Yahya Ali, J.
1. The petitioner has been convicted under Section 427 of the Indian Penal Code, and sentenced to pay a fine of Rs. 30. There was a piece of land which was unoccupied and both the complainant, P.W. 6, and the petitioner were trying to obtain it under an assignment but in the meantime each was using it in his own way occasionally. Ten days prior to the occurrence P.W. 6 sowed some cholam and very tender crops sprouted. The cattle belonging to the petitioner is said to have been driven into that land and the result was that the tender crop was destroyed. The question is whether this amounts to an offence under Section 427 of the Indian Penal Code. It is necessary to constitute an offence under Section 427 of the Indian Penal Code that there should have been an intention to cause wrongful loss or damage to the public or to any person. There might have been an intention to cause loss to the village munsiff, P.W. 6, by allowing the cattle to enter and graze on the land when there was a crop on it. But the question is whether the intention was to cause wrongful loss, as defined in Section 23 of the Indian Penal Code. ' Wrongful loss ' is defined as loss by unlawful means of property to which the person losing it is legally entitled.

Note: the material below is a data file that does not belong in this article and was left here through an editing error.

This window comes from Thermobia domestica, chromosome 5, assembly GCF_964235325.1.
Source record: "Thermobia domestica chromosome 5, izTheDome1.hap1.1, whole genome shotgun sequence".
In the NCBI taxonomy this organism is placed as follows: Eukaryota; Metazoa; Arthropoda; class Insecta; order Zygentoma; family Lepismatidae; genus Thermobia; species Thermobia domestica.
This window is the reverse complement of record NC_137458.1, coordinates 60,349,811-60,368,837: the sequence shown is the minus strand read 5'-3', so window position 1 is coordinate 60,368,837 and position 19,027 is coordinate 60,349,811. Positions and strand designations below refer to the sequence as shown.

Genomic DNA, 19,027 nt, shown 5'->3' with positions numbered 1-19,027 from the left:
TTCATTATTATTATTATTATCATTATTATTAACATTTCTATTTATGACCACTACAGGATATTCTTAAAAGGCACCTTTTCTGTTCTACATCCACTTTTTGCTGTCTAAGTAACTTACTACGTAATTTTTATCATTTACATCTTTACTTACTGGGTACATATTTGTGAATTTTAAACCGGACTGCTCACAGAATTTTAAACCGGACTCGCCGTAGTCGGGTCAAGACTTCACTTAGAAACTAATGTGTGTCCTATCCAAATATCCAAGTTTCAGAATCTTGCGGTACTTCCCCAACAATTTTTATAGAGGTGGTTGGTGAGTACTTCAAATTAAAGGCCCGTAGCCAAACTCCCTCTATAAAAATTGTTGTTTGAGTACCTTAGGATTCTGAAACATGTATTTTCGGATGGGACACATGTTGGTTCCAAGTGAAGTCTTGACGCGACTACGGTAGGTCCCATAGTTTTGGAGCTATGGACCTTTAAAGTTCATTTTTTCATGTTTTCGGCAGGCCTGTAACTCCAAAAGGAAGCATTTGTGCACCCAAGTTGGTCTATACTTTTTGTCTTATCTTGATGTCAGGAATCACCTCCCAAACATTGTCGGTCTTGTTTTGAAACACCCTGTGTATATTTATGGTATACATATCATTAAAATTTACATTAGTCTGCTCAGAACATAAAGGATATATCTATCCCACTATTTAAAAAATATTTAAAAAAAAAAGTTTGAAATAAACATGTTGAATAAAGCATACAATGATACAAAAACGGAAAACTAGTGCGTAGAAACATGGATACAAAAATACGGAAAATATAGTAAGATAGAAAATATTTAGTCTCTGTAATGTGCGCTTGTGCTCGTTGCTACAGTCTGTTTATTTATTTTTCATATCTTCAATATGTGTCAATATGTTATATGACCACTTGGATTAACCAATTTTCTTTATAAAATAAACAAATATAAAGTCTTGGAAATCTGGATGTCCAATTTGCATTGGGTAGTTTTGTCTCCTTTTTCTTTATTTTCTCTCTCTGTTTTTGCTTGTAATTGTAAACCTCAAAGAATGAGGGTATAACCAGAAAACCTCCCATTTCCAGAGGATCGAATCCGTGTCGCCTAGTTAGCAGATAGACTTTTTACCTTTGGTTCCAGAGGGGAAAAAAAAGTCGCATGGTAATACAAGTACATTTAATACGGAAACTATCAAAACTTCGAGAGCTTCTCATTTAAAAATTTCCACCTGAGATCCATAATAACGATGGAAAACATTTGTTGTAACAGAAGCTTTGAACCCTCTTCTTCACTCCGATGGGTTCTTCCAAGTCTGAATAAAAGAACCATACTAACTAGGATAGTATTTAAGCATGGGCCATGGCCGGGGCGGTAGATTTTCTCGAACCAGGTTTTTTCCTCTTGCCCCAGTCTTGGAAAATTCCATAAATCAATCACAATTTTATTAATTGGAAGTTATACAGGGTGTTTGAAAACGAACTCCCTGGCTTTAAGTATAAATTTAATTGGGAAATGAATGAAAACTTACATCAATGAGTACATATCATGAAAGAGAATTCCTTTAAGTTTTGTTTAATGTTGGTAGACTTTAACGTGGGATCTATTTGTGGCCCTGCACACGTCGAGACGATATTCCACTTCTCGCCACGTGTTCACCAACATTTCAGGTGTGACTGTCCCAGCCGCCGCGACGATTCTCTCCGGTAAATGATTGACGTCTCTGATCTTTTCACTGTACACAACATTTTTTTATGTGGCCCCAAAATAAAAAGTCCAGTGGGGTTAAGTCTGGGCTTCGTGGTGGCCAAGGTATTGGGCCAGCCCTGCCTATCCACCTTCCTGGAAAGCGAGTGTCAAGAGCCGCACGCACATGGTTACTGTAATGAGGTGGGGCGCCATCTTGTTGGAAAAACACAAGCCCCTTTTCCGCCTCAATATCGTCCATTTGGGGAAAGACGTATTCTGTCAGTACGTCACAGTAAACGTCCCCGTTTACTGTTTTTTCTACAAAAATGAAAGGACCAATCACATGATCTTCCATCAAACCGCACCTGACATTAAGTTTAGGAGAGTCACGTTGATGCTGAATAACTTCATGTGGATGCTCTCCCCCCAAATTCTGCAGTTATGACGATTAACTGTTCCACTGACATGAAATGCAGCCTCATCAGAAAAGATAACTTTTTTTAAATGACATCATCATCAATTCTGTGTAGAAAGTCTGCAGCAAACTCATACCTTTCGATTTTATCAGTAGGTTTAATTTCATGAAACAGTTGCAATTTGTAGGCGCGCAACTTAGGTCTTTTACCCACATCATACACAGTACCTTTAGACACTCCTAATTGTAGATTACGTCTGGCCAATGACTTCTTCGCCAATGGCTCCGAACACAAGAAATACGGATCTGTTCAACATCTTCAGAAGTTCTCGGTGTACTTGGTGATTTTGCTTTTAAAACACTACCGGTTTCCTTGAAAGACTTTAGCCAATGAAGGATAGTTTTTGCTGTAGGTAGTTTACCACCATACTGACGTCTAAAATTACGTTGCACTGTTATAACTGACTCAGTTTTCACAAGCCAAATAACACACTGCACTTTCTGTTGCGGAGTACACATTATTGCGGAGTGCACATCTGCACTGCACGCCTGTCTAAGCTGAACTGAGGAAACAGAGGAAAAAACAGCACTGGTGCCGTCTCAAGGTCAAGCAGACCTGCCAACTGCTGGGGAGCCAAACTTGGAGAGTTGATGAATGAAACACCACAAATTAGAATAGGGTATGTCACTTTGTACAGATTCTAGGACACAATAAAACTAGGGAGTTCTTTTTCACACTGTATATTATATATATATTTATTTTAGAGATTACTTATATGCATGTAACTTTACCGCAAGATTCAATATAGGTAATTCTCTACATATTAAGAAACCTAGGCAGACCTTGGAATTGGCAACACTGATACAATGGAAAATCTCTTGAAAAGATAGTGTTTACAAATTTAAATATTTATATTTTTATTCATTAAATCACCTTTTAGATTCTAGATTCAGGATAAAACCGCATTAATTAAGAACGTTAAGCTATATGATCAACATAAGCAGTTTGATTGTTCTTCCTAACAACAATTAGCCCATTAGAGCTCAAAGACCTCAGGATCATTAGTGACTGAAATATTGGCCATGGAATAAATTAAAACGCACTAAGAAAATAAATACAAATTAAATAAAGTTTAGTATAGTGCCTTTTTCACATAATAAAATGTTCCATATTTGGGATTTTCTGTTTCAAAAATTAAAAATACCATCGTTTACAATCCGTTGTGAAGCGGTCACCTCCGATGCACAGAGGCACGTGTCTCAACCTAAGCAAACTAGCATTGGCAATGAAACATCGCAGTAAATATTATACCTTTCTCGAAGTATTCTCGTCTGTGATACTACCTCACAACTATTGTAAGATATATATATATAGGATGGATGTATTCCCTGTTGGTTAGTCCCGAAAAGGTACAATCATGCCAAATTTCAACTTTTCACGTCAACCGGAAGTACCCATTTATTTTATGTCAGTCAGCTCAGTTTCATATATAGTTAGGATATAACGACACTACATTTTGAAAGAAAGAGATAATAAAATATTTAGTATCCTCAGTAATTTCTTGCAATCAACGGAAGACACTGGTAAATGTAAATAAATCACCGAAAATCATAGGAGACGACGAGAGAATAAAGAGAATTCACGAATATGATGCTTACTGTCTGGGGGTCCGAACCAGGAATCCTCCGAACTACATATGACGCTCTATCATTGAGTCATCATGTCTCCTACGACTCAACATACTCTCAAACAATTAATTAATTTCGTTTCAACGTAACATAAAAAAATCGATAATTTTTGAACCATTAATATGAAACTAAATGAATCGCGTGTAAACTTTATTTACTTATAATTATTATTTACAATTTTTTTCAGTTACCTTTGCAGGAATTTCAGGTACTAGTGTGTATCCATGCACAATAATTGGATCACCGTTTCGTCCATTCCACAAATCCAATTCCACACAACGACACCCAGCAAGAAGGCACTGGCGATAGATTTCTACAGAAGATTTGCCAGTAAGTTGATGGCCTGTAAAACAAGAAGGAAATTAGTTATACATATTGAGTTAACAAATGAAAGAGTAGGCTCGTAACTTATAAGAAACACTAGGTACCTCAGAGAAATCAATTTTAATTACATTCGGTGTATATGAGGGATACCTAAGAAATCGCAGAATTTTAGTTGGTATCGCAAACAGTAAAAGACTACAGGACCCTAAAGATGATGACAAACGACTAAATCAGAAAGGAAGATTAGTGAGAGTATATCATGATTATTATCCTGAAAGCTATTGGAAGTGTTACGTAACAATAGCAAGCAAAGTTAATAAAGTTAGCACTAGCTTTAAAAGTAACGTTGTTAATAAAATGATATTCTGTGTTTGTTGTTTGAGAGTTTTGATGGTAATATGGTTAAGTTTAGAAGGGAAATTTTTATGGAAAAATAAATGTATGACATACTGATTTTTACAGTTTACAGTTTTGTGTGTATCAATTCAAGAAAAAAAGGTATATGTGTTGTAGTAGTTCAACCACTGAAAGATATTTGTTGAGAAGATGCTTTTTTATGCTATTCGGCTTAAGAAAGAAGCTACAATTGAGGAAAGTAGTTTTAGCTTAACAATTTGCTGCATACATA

2. Here it is quite clear that the village munsiff, P.W. 6, was not legally entitled either to the land or to the crop standing on it as he had no permission to cultivate the land or to raise any crop thereon. No doubt there is the first explanation to Section 425, but in my opinion it does not apply to a case like this. The petition is allowed. The conviction and sentence are set aside and the fine if paid will be refunded.